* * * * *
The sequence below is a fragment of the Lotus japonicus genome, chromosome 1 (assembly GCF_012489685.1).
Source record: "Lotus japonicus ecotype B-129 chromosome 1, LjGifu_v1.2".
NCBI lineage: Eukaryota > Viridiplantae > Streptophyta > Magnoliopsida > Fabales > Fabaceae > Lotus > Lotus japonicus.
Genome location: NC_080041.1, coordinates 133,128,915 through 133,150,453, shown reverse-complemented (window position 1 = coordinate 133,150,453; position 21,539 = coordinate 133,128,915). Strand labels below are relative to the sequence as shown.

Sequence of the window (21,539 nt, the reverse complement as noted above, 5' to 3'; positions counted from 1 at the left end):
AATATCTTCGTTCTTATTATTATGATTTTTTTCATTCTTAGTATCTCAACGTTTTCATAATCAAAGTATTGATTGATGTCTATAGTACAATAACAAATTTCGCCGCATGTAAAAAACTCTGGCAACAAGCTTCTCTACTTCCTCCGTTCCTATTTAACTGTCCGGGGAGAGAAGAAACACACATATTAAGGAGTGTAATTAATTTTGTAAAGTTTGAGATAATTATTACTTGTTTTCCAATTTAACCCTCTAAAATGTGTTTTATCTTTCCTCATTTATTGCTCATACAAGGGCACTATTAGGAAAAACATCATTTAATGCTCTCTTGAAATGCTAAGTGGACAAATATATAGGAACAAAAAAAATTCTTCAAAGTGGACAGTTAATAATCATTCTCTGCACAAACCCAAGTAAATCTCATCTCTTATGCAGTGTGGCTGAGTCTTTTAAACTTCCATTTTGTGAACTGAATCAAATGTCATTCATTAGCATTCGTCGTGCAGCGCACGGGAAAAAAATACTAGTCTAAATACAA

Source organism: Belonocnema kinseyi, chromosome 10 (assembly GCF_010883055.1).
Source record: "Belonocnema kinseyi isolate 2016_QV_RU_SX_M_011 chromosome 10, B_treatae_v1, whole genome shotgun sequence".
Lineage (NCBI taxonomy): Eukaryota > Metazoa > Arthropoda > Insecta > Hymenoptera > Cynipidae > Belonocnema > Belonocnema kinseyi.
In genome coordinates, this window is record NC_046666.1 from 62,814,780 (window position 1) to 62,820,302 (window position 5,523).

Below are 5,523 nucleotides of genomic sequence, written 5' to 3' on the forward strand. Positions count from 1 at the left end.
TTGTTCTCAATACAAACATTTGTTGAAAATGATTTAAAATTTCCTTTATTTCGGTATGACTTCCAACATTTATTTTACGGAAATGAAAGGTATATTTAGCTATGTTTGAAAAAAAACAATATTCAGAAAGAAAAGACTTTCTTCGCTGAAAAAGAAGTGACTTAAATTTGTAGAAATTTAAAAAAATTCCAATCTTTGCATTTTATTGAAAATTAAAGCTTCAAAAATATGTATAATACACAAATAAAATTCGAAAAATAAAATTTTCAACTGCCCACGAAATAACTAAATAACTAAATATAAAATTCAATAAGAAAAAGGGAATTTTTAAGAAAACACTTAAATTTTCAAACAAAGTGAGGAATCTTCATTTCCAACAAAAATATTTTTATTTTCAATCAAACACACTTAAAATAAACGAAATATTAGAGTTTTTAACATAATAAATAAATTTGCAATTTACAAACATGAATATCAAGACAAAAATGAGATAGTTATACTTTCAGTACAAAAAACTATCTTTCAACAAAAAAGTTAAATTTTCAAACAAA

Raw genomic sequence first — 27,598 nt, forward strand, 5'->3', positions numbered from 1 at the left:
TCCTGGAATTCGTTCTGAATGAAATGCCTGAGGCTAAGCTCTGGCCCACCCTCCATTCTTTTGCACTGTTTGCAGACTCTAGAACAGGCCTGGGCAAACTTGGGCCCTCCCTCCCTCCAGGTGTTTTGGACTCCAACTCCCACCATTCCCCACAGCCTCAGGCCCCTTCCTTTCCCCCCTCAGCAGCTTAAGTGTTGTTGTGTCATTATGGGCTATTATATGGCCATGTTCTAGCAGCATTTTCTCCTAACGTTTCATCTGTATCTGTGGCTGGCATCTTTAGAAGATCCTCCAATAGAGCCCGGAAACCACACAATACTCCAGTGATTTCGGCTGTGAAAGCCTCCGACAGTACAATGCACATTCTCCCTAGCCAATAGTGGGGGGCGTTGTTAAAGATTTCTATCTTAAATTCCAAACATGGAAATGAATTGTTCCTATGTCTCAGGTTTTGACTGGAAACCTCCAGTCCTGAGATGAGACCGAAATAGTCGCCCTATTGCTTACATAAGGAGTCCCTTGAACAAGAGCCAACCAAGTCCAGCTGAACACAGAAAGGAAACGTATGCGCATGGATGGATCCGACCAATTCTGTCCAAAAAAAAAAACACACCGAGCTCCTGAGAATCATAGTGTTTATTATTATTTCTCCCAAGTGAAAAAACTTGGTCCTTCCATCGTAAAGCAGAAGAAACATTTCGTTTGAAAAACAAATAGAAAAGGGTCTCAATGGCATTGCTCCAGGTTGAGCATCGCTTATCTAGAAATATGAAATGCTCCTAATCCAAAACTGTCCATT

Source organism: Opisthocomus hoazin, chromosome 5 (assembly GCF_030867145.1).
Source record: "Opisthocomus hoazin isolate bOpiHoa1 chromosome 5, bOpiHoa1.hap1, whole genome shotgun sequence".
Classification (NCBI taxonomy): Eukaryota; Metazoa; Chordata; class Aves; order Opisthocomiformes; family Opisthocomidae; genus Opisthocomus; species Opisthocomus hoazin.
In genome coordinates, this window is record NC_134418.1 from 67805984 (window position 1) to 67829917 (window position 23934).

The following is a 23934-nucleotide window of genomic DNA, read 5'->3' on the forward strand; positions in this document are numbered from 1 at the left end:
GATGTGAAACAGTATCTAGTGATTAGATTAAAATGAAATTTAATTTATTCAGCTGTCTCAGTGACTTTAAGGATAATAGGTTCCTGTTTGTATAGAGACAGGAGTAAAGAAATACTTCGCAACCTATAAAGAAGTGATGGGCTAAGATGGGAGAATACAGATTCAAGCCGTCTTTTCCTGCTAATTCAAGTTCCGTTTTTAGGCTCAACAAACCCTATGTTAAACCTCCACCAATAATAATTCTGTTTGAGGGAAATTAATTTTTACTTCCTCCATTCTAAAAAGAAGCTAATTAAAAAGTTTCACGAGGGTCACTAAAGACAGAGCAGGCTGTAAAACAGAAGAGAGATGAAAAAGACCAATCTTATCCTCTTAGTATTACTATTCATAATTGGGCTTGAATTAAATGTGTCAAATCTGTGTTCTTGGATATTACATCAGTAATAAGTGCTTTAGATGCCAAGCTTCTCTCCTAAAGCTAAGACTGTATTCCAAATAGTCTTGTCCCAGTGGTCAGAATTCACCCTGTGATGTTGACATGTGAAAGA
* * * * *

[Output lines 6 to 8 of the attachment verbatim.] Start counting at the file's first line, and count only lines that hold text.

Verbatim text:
AATATCTTCGTTCTTATTATTATGATTTTTTTCATTCTTAGTATCTCAACGTTTTCATAATCAAAGTATTGATTGATGTCTATAGTACAATAACAAATTTCGCCGCATGTAAAAAACTCTGGCAACAAGCTTCTCTACTTCCTCCGTTCCTATTTAACTGTCCGGGGAGAGAAGAAACACACATATTAAGGAGTGTAATTAATTTTGTAAAGTTTGAGATAATTATTACTTGTTTTCCAATTTAACCCTCTAAAATGTGTTTTATCTTTCCTCATTTATTGCTCATACAAGGGCACTATTAGGAAAAACATCATTTAATGCTCTCTTGAAATGCTAAGTGGACAAATATATAGGAACAAAAAAAATTCTTCAAAGTGGACAGTTAATAATCATTCTCTGCACAAACCCAAGTAAATCTCATCTCTTATGCAGTGTGGCTGAGTCTTTTAAACTTCCATTTTGTGAACTGAATCAAATGTCATTCATTAGCATTCGTCGTGCAGCGCACGGGAAAAAAATACTAGTCTAAATACAA

Source organism: Belonocnema kinseyi, chromosome 10 (assembly GCF_010883055.1).
Source record: "Belonocnema kinseyi isolate 2016_QV_RU_SX_M_011 chromosome 10, B_treatae_v1, whole genome shotgun sequence".